agent of leprosy. The role that armadillos have in human
infection, however, has not yet been determined. They
may pose a potential risk for humans, particularly in
the Gulf Coast region.
Armadillos are unprotected
in most states.
Damage Prevention and Control Methods
Armadillos have the
ability to climb and burrow. Fencing or barriers,
however, may exclude armadillos under certain
conditions. A fence slanted outward at a 40o angle, with
a portion buried, can be effective. The cost of
exclusion should be compared to other forms of control
and the value of the resources being protected.
Armadillos prefer to have
their burrows in areas that have cover, so the removal
of brush or other such cover will discourage them from
None are currently
registered or known to be effective.
None are currently
None are currently
registered; however, there are some that are effective.
Since state pesticide registrations vary, check with
your local extension office or state wildlife agency for
information on pesticides that are legal in your area.
Armadillos can be captured
in 10 x 12 x 32-inch (25 x 30.5 x 81-cm) live or box
traps, such as Havahart, Tomahawk, or homemade types.
The best locations to set traps are along pathways to
armadillo burrows and along fences or other barriers
where the animals may travel.
The best trap is the type
that can be opened at both ends. Its effectiveness can
be enhanced by using “wings” of 1 x 4-inch (2.5 x 10-cm)
or 1 x 6-inch (2.5 x 15-cm) boards about 6 feet (1.8 m)
long to funnel the target animal into the trap (Fig. 3).
This set does not need baiting. If bait is desired, use
overripe or spoiled fruit. Other suggested baits are
fetid meats or mealworms.
Other traps that may be
used are leghold (No. 1 or 2) or size 220 Conibear®
traps. These types should be placed at the entrance of a
burrow to improve selectivity. Care should be taken when
placing leghold traps to avoid areas used by nontarget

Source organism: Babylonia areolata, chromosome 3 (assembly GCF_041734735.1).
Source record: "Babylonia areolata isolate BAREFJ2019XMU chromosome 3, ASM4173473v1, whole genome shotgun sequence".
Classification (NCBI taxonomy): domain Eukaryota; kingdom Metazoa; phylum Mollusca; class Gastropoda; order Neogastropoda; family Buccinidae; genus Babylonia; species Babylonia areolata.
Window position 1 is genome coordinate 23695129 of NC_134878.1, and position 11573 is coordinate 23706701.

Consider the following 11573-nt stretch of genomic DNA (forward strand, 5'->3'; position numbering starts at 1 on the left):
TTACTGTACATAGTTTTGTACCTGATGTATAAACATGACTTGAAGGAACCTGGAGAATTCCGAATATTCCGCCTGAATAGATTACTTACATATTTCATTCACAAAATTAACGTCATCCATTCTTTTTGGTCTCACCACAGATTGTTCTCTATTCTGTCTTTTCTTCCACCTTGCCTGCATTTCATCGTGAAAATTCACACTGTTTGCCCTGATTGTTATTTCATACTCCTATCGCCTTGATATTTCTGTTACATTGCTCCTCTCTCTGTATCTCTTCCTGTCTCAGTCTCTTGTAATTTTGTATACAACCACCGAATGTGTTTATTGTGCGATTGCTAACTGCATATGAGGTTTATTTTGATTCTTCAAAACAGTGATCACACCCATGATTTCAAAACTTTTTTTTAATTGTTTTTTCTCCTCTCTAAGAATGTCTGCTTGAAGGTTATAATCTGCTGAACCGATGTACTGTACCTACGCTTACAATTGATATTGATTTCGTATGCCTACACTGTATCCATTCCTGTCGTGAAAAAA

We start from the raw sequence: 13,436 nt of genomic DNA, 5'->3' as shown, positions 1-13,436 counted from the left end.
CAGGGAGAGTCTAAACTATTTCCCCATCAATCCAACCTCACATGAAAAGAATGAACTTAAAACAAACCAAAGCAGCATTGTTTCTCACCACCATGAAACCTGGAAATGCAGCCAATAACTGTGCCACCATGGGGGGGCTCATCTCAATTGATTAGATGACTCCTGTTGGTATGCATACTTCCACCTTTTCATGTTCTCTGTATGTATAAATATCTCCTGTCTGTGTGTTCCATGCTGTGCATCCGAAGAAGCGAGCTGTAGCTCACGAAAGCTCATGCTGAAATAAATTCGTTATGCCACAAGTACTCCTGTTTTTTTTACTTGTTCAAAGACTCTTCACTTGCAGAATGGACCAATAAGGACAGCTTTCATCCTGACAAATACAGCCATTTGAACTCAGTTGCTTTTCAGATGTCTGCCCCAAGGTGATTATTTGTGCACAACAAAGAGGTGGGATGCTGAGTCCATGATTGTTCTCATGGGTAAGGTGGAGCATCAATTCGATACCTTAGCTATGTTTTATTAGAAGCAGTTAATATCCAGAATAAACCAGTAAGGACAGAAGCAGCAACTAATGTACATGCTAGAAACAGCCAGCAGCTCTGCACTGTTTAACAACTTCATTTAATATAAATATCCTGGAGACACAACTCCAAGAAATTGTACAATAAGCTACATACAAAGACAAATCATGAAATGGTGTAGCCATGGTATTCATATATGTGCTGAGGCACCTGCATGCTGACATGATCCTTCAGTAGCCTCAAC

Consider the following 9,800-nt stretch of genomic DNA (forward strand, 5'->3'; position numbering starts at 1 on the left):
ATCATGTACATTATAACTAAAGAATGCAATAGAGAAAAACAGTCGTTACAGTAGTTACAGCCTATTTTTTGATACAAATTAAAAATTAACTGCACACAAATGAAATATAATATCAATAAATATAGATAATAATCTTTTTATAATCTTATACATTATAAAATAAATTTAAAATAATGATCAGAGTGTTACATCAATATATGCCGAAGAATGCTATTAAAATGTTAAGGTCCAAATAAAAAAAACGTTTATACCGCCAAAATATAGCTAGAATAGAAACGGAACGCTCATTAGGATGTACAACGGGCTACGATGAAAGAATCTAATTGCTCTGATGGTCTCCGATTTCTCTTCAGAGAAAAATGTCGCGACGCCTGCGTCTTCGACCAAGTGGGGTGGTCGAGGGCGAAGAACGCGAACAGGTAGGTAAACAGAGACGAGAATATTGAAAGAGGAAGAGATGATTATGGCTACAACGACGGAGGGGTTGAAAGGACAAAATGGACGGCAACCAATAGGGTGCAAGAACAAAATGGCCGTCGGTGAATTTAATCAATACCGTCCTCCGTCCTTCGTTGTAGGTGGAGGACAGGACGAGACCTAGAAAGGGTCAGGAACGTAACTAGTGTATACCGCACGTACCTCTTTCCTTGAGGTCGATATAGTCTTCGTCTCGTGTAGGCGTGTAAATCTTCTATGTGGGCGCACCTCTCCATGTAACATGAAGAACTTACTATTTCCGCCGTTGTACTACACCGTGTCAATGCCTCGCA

Shooting is an effective
and selective method. The best time to shoot is during
twilight hours or at night by spotlight when armadillos
are active. A shotgun (No. 4 to BB-size shot) or rifle
(.22 or other small caliber) can be used. Good judgment
must be used in determining where it is safe to shoot.
Check local laws and ordinances before using shooting as
a control method.
Since most of the damage
armadillos cause is a result of their rooting for
insects and other invertebrates in the soil, soil
insecticides may be used to remove this food source and
make areas less attractive to armadillos.
Economics of Damage and Control
There are few studies
available on the damage caused by armadillos. The damage
they do is localized and is usually more of a nuisance
than an economic loss.
Figure 1 from Schwartz and
Schwartz (1981), adapted by Emily Oseas Routman.
Figure 2 adapted from Burt
and Grossenheider (1976) by Jill Sack Johnson.
Figure 3 by Jill Sack
For Additional Information
Chamberlain, P. A. 1980. Armadillos: problems and
control. Proc. Vertebr. Pest Conf. 9:163-169.
Galbreath, G. J. 1982.
Armadillo. Pages 71-79 in J. A. Chapman and G. A.
Feldhamer, eds. Wild mammals of North America: biology,
management and economics. The Johns Hopkins Univ. Press,
Humphrey, S. R. 1974.
Zoogeography of the nine-banded armadillo (Dasypus
novemcinctus) in the United States. BioSc. 24:457-462.
McBee, K., and R. J.
Baker. 1982. Dasypus novemcinctus. Mammal. Sp. 162:1-9.
Scott E. Hygnstrom, Robert
M. Tim, Gary E. Larson
PREVENTION AND CONTROL OF
WILDLIFE DAMAGE — 1994
Division Institute of Agriculture and Natural Resources
University of Nebraska -Lincoln
United States Department
of Agriculture Animal and Plant Health Inspection
Service Animal Damage Control
Great Plains Agricultural
Council Wildlife Committee